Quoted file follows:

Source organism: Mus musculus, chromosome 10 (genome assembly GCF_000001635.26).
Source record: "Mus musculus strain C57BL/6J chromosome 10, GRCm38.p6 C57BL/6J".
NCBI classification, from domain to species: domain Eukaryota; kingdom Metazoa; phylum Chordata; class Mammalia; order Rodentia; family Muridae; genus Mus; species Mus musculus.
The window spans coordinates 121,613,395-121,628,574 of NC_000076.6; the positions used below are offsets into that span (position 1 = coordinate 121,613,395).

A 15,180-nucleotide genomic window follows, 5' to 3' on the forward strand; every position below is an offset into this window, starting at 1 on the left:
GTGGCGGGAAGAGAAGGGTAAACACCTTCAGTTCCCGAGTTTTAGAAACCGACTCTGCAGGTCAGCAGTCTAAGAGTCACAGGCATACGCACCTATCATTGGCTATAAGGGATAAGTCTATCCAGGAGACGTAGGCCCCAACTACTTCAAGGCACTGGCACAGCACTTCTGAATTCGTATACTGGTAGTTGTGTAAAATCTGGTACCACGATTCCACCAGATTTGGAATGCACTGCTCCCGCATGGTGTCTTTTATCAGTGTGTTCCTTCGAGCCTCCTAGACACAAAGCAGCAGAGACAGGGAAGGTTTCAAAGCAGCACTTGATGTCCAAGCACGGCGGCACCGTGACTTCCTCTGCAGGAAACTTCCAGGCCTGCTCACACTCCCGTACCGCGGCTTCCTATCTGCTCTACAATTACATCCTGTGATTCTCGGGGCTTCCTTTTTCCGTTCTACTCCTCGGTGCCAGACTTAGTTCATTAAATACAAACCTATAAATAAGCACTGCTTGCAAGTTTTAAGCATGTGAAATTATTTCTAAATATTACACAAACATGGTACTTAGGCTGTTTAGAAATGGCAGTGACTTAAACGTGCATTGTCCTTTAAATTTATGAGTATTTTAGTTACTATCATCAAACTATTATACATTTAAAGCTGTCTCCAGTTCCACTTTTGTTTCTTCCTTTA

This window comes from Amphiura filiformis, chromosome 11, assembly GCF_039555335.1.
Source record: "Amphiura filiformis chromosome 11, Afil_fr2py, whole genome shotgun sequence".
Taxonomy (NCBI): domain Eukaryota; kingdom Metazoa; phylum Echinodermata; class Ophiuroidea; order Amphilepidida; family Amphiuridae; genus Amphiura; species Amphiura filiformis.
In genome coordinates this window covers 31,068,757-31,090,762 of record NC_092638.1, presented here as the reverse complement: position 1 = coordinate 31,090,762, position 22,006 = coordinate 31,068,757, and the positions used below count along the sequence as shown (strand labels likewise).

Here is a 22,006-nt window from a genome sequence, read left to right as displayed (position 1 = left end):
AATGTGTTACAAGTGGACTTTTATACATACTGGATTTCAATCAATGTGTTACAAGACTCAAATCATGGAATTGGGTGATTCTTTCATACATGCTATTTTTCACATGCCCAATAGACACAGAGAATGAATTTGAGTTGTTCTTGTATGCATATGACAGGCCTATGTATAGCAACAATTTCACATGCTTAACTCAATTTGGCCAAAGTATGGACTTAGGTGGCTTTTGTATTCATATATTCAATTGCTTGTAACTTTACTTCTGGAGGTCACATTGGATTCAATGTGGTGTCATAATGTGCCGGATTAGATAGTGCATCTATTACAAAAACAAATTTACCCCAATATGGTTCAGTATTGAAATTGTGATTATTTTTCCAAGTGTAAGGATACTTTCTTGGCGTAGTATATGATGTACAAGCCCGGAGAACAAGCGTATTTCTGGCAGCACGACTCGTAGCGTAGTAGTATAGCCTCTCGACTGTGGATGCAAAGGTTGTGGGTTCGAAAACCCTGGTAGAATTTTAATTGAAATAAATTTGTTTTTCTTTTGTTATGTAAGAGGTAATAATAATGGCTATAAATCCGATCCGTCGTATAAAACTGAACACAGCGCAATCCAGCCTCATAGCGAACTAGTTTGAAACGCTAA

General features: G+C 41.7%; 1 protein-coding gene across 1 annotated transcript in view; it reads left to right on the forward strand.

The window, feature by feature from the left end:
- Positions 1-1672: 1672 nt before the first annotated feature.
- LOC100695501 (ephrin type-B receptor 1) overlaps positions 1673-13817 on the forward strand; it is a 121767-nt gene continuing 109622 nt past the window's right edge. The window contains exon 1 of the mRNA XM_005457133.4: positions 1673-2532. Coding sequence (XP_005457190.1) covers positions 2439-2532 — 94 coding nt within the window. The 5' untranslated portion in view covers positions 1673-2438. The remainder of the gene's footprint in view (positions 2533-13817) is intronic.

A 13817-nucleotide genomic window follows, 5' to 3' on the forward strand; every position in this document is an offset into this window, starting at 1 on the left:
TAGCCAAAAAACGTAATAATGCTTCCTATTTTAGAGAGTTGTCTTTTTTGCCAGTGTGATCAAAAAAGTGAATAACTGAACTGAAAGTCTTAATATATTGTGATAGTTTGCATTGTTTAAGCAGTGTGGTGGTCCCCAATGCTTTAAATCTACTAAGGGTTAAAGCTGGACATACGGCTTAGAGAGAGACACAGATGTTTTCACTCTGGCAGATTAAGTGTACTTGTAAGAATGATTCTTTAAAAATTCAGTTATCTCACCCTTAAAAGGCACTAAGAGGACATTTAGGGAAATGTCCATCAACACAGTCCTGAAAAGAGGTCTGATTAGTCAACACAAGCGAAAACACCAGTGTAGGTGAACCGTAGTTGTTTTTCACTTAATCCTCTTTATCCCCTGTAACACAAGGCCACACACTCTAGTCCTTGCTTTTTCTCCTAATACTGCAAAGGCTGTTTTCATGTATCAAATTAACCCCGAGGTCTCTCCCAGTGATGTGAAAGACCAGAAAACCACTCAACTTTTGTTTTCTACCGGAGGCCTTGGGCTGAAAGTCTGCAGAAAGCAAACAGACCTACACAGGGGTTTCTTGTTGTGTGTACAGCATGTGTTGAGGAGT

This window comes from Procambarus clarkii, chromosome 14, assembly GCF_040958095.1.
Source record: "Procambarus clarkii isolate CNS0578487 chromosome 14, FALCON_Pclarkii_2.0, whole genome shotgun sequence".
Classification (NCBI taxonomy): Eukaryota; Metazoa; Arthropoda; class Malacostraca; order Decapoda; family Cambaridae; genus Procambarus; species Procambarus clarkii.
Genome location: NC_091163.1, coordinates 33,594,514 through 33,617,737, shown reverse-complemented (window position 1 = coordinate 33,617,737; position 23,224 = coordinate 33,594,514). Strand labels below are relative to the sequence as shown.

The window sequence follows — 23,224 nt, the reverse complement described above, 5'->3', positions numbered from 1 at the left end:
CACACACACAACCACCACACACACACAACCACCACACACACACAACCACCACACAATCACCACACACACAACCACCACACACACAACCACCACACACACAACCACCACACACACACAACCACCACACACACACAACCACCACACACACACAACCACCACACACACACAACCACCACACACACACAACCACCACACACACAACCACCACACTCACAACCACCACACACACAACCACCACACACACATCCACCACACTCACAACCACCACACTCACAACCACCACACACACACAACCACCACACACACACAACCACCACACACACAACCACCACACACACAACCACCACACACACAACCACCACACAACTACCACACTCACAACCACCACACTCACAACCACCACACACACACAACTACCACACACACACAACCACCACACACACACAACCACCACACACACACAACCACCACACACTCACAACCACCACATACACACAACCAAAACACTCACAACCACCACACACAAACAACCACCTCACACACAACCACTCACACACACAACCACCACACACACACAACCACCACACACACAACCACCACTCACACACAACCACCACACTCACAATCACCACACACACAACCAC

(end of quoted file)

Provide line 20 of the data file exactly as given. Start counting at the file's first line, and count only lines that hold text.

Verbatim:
Source record: "Procambarus clarkii isolate CNS0578487 chromosome 14, FALCON_Pclarkii_2.0, whole genome shotgun sequence".